• Right. Maybe publish whenever a vessel is closing in with another vessel? It’s easier if you can clearly spell out the public benefit conditions under which revelation of the coordinates – or not coordinates, but relative coordinates – is useful.

  • Then we can start talking about whether they conform to the purpose of our bylaws. Based on the purpose of the bylaws and the IUU watchlist removal procedure that we just went through, if we can identify a clear, not just good-to-have, but necessary means to fulfill those common values. As long there is an alternative, people will try to use the alternative.

  • If you can demonstrate for trans-shipping that there really is no alternative other than using VMS data to just couple the two ships together, then we can argue that maybe it’s good to flag those cases and the general coordinates a few days after this happens. Without revealing the whole trajectory data for everybody.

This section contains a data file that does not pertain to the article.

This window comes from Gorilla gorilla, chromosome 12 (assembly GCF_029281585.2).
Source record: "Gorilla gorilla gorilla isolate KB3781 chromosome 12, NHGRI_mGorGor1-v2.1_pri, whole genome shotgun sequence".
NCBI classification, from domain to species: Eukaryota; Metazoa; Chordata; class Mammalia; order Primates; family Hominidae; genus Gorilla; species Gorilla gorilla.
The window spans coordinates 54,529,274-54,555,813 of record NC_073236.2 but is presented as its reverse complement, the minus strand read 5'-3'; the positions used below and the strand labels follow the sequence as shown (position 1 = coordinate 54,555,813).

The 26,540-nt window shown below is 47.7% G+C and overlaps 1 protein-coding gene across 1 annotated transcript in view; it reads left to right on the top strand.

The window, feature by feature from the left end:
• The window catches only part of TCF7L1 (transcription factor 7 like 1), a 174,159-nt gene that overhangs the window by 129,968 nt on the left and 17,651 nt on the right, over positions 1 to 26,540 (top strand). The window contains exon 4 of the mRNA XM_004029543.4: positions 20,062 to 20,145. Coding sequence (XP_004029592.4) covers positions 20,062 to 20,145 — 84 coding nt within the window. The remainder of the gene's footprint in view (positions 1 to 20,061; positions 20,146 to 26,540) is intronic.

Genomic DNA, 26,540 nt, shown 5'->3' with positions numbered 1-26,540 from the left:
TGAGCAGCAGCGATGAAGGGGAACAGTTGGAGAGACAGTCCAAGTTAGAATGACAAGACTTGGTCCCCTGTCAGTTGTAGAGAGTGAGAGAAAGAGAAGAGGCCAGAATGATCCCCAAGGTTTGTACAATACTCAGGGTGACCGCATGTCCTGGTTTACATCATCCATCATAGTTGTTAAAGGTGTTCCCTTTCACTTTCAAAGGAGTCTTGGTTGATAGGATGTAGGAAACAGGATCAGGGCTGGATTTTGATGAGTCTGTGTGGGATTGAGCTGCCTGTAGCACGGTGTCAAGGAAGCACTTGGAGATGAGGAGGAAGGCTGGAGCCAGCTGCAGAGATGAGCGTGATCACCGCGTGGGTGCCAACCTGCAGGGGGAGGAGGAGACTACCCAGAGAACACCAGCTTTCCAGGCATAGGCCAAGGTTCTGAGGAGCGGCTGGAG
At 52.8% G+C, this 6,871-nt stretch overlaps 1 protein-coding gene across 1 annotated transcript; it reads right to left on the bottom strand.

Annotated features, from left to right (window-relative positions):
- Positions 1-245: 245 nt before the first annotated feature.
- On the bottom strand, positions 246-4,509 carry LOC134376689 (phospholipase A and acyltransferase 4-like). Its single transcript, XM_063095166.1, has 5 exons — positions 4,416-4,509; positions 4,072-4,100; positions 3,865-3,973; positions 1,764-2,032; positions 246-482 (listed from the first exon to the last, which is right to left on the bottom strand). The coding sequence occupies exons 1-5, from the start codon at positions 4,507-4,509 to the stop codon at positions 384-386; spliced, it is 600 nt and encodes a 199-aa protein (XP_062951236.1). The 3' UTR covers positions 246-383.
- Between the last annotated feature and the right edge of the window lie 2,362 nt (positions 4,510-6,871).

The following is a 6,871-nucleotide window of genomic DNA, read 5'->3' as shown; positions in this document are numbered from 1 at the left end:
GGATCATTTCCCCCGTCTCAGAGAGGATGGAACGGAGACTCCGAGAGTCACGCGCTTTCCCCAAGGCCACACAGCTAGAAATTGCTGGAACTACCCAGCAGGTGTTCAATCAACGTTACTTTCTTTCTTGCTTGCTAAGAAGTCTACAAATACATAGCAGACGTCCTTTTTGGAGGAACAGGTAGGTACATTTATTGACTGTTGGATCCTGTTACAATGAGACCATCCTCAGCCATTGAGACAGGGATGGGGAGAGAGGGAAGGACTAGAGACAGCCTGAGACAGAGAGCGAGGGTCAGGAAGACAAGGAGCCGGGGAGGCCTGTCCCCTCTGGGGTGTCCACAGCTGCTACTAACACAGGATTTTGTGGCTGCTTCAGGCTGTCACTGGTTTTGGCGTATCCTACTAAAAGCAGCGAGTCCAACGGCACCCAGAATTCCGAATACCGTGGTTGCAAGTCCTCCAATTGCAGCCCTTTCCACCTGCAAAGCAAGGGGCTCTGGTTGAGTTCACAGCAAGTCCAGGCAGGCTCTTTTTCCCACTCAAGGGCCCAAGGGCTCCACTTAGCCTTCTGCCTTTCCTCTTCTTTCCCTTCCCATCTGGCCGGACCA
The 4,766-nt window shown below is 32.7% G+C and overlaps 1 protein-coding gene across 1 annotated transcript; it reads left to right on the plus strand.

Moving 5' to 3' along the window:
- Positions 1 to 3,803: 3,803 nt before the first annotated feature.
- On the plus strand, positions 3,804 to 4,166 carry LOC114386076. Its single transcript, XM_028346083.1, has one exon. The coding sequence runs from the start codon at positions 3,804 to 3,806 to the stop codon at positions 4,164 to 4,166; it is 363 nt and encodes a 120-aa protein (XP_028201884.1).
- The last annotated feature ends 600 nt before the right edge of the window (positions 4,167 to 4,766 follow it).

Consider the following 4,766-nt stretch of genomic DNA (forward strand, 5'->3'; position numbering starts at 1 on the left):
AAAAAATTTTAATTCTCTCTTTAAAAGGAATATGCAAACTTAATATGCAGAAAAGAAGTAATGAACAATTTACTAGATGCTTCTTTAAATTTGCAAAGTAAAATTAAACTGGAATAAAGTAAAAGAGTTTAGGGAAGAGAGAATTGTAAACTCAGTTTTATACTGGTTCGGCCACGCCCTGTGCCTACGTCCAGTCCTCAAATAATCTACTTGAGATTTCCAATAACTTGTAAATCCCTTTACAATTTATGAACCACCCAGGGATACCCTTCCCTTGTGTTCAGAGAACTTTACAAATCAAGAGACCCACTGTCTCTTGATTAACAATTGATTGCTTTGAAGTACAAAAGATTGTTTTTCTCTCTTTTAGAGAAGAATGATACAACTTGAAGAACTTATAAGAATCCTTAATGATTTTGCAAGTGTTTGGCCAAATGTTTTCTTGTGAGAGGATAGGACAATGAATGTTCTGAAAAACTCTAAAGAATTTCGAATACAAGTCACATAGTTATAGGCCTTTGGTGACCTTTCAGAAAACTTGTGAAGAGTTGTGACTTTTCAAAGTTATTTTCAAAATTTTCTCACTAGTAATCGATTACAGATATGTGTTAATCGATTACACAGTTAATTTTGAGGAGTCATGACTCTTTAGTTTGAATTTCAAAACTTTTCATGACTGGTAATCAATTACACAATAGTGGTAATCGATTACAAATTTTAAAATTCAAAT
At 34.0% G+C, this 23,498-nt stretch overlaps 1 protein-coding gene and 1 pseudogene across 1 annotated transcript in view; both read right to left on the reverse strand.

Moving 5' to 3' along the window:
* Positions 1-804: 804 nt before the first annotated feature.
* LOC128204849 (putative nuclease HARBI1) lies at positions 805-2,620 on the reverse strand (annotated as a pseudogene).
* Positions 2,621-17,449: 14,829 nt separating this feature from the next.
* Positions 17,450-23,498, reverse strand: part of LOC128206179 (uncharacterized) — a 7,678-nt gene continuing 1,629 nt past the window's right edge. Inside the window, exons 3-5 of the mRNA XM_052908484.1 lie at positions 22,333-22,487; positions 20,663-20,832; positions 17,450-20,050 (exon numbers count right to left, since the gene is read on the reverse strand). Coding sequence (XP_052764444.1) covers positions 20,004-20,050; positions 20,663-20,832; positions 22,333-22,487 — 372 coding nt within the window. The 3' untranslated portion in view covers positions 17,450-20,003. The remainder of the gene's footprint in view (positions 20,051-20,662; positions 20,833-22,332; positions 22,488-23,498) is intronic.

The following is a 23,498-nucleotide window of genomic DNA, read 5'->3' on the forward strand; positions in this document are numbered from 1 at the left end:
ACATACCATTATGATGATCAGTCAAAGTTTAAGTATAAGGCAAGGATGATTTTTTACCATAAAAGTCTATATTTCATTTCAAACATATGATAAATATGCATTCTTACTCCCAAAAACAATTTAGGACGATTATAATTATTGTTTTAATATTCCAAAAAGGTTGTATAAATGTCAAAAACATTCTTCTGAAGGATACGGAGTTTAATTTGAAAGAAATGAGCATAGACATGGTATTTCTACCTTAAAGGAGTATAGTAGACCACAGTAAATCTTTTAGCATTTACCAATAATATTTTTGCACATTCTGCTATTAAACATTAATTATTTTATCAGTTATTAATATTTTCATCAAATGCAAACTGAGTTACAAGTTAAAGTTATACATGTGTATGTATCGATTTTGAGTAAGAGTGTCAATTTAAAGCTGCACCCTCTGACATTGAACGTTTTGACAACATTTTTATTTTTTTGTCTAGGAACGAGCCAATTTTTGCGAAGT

• With the precise fishing language.

  • Right, because that will be, if the people who practice fishing takes it to the court, the court will say that it’s beyond the necessary means to fulfill a policy or a legal goal. Just narrowing it down would be really helpful.

  • That’s really interesting.

  • I think for real-time land ownership price declaration, our current legislation is that it’s aggregated within 50 numbers. You know that which block this transaction happened and the real price. The price is not in the aggregate, but a spatial domain is in the aggregate.

  • People feel a bit more comfortable in doing so. We understand, for example, in the US, quite a few states publish in the aggregate. There are also states publish down the street number. It’s all about co-designing the social norms…